Can you measure your customers’ feelings?
When you think of the various motivations for companies to run customer feedback programs, you’ll likely cite the value of turning feedback into action, driving positive change, and increasing customer engagement. These are all excellent reasons. But in addition to those, we also need to remember the good old fashioned concept of customer relationships.
What drives relationships if not emotion? Surely, it’s positive emotion that makes us love our favorite brands and despise the ones with which we’ve had bad experiences. And in today’s social media world, we tend to talk louder about the bad ones. In fact, according to Forrester’s “Trends 2016: The Future Of Customer Service, 39 percent of consumers will tell friends and family about a negative experience and 12 percent will write a negative review online.
These communications are driven by pure emotion. We are naturally empathetic and motivated to want to prevent others from having similar experiences. And, often, we simply want to express our feelings and be heard. When we feel disrespected or undervalued the relationship is damaged. It can possibly be repaired; (see my post on “How to Handle Your Haters”), but why go there if you don’t have to.
One of the keys to keeping customers happy these days is treating them with respect and care, just like any one-to-one personal relationship. The Forrester report cited above states that “…valuing their time is the most important thing a company can do to provide them with good service. Customers are often frustrated with the effort that it takes to receive customer service. They are quick to voice their disappointments, which are amplified via social channels and can ultimately lead to brand erosion.”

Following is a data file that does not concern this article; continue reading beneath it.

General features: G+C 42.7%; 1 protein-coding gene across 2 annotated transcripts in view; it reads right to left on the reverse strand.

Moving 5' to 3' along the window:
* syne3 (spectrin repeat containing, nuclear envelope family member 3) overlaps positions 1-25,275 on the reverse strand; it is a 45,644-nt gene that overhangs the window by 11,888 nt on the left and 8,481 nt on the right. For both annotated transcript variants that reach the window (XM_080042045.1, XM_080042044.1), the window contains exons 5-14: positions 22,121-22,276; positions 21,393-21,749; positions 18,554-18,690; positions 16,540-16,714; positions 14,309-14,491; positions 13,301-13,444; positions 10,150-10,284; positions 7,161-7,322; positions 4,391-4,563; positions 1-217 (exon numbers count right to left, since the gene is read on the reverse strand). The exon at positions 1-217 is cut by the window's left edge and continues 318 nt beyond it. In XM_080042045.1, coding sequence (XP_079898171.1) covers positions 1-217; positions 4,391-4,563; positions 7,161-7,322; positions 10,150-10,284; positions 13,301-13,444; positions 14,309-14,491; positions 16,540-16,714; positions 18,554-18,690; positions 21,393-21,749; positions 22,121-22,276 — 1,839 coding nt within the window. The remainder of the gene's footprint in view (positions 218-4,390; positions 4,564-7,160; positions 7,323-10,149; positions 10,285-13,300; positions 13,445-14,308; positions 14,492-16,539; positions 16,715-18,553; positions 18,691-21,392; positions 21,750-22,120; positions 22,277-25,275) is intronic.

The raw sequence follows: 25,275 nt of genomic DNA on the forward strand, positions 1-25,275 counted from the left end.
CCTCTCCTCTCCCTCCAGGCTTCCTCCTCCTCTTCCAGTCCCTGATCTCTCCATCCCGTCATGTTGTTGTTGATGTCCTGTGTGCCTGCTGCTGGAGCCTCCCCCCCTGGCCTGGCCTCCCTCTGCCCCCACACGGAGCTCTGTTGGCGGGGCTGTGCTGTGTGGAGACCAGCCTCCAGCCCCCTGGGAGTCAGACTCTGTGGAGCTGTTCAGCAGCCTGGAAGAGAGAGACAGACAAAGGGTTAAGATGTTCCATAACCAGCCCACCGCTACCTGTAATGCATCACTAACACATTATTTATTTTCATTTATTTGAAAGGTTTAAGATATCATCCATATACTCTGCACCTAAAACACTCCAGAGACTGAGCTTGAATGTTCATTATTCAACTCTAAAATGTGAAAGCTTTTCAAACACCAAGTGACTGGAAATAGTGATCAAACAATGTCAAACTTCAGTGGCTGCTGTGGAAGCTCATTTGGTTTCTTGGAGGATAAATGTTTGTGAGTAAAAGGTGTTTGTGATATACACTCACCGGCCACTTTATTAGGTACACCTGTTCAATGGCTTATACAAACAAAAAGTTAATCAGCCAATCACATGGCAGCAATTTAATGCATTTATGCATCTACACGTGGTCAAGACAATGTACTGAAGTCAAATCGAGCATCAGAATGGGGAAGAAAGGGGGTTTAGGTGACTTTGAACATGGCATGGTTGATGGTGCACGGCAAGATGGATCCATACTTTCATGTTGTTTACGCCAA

So, as we build our feedback programs, we need to consider how customers feel about our products and services as much or more than what they think. An article from Harvard Business Review advises: “Given the enormous opportunity to create new value, companies should pursue emotional connections as a science—and a strategy.”
Similarly, “Trends 2016: The Future Of Customer Service” predicted one of the top ten trends of this year to be that “organizations will strengthen the customer bond with feedback.”
Note the term customer bond. That’s very different from CSAT, NPS, CES and the like. Yes, organizations will still use those types of feedback methodologies to improve their products, services, and processes, but how will we develop tactics and communications that deepen relationships (i.e., bonds)?
We’ll need to create more sophisticated customer feedback programs that use text analytics to understand emotion in unstructured feedback. We’ll need to improve customer journey analytics that identify weaknesses in the experience. And, we’ll need to get better at segmenting and personalization to create deeper emotional bonds with customers. For tips on personalization, please see my post “Personalized surveys gone awry.”
As the HBR article cited above states: “Our research across hundreds of brands in dozens of categories shows that it’s possible to rigorously measure and strategically target the feelings that drive customers’ behavior. We call them ’emotional motivators.’ They provide a better gauge of customers’ future value to a firm than any other metric, including brand awareness and customer satisfaction, and can be an important new source of growth and profitability.”
The good news is that 96 percent of organizations already rely on surveys to collect feedback (according to Forrester). And, a small number of those companies are also capturing and analyzing unstructured data such as written comments, agent notes, chat, email transcripts, social posts, and call recordings. Now the challenge is to evolve those programs to include measuring customer sentiment, emotion, bond, etc. This is going to be a hot topic for the next several years. What methodologies will emerge as the standard for measuring customer emotion and feelings, for quantifying the complexity of relationships?